By Kelly MacDermott
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Food for Thought

This article is over 17 years, 2 months old
Review of 'Diet for a Dead Planet', Christopher D Cook, New Press £14.99
Issue 294

Recently I went shopping with a friend of mine. He had just returned from a lengthy stay in eastern Europe, and as we walked into my local supermarket he gasped in astonishment at the array of fresh fruit and vegetables. We take it for granted – rare delicacies and convenience foods from every corner of the globe without season or limit. It seems too good to be true, and this book proves beyond doubt that it is.

Christopher Cook looks at the US food industry, but the same methods he details and the same drive for ever increasing profits dominate the British food industry too.

That extraordinary bounty of fruit and veg I described is produced by eroding topsoil, polluting rivers with millions of gallons of pesticide, and allowing tons of toxic manure to run off from factory farms.

In meat packing and poultry plants the intense speed and volume of output maim and cripple tens of thousands of workers every year. Many of them are immigrants and are discarded and replaced every few months.

The system that produces and transports this superabundance runs on oil and diesel. In total more than 100 billion gallons are used per year in food production.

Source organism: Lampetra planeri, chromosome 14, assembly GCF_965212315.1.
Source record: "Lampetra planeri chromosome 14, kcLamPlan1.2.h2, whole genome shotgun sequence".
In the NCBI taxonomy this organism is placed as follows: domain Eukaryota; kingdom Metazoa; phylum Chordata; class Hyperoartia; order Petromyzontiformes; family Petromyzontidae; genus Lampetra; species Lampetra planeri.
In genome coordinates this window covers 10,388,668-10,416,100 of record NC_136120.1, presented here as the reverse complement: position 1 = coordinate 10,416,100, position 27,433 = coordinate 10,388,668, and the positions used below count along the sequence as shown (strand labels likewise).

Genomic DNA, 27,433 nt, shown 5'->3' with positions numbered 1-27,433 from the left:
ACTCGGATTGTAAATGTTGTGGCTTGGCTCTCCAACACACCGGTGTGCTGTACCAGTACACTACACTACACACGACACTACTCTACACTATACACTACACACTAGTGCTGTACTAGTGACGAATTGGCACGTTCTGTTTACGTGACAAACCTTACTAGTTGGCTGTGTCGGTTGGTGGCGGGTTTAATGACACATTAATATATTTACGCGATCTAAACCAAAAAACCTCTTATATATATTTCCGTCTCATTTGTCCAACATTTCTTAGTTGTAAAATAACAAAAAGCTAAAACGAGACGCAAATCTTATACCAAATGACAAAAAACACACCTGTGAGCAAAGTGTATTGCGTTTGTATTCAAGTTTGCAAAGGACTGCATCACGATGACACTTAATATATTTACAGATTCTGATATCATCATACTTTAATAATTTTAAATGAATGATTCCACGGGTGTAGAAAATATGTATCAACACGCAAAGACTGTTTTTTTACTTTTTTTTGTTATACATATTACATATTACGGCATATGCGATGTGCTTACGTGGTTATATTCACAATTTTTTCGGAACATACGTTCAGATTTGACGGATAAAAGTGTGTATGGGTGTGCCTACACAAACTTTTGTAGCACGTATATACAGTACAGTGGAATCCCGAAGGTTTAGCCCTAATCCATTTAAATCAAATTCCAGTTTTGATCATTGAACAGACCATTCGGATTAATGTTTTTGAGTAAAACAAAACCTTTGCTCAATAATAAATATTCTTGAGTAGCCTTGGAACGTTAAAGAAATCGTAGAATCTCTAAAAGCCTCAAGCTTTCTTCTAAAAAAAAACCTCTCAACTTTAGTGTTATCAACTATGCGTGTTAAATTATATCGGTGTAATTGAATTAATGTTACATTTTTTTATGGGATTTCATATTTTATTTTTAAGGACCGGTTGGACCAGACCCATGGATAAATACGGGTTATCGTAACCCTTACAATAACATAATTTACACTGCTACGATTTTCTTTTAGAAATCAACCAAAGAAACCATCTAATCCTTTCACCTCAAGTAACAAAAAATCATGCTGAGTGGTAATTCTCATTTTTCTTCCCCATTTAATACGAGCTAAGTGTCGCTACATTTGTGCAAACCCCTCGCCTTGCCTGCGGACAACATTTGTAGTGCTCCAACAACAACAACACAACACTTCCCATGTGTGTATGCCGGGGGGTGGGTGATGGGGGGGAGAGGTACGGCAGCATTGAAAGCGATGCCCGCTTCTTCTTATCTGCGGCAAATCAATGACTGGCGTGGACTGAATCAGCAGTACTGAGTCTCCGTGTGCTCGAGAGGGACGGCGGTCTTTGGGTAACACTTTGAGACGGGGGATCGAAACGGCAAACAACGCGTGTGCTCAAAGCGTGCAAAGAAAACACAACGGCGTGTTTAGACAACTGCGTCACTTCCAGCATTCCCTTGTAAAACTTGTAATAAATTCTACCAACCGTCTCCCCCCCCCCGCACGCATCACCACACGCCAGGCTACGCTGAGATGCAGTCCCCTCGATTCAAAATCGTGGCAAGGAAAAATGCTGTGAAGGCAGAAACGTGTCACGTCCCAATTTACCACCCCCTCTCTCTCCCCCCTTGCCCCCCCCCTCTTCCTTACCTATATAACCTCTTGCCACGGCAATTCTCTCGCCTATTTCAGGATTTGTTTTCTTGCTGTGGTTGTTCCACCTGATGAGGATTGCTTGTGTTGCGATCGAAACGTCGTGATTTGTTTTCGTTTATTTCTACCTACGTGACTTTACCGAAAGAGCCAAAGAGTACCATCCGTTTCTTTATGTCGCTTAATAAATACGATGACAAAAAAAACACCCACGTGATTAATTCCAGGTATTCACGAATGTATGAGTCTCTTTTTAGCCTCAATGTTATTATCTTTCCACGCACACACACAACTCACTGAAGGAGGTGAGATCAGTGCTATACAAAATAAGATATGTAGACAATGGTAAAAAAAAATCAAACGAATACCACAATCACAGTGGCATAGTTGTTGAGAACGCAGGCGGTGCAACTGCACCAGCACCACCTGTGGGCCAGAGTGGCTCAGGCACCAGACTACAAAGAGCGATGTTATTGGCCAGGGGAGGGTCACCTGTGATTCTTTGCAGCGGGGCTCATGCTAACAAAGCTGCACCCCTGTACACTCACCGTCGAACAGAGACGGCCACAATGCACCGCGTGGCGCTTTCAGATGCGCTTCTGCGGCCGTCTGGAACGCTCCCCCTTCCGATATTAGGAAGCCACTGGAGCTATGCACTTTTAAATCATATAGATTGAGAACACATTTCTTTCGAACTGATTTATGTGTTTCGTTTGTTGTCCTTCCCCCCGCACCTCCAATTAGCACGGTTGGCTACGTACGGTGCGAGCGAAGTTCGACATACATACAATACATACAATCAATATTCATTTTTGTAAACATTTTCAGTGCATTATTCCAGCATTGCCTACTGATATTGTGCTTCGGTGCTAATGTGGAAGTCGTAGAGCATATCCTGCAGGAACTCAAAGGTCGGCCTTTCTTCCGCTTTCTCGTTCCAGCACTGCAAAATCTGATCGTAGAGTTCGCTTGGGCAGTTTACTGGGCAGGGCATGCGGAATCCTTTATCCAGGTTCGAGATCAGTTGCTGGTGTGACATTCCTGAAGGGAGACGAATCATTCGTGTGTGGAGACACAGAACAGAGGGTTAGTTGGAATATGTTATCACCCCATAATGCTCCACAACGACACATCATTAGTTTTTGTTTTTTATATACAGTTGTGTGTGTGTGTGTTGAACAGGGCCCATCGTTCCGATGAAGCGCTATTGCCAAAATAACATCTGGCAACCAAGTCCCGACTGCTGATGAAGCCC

Just a handful of powerful corporations exercise increasing control over what we eat, how it is made, how much it costs and who profits from it. Twenty thousand farmers go under each year in the US.

As Cook argues, these are just some of the immense costs on our grocery bill that are not itemised but which we pay in taxes and public spending to treat food-related illnesses like diabetes, obesity and heart disease. There are other costs too – for cleaning the environment, for unemployment and welfare payments to injured and laid off workers. Cook provides a damning account of the rise of agribusiness and its effects in all areas of our lives. But this is not a depressing book: he details growing resistance against the food industry’s power, through union organisation, protests, lawsuits, ‘penny auctions’ – and even shootings!

In the final chapter Cook looks at ways forward. He recognises that there are no individual solutions. Despite its growth, organics remain a niche market of 2 percent of foods consumed in the US. And already the corporations have moved in – Horizon, for example, is a $127 million public corporation that controls 70 percent of the retail market in organic milk. While an organic variety is less toxic than conventional farming, it still fails to sustain the soil the way diversified farming would.

While Cook is inspired by growing protests like that of José Bové against ‘bad food’ and wants ‘a larger commitment… that takes into account the needs of the whole society – consumers, workers, farmers, the environment’, he makes no attempt to link the struggle against agribusiness with the wider movement of anti-capitalist, anti-war activism. Yet without challenging the totality of the system we cannot hope to provide the sustainable food industry that we and the planet need.

Nevertheless I would recommend this book to anyone. It’s a comprehensive exposé of the food industry and underlines the urgency of the need for change.

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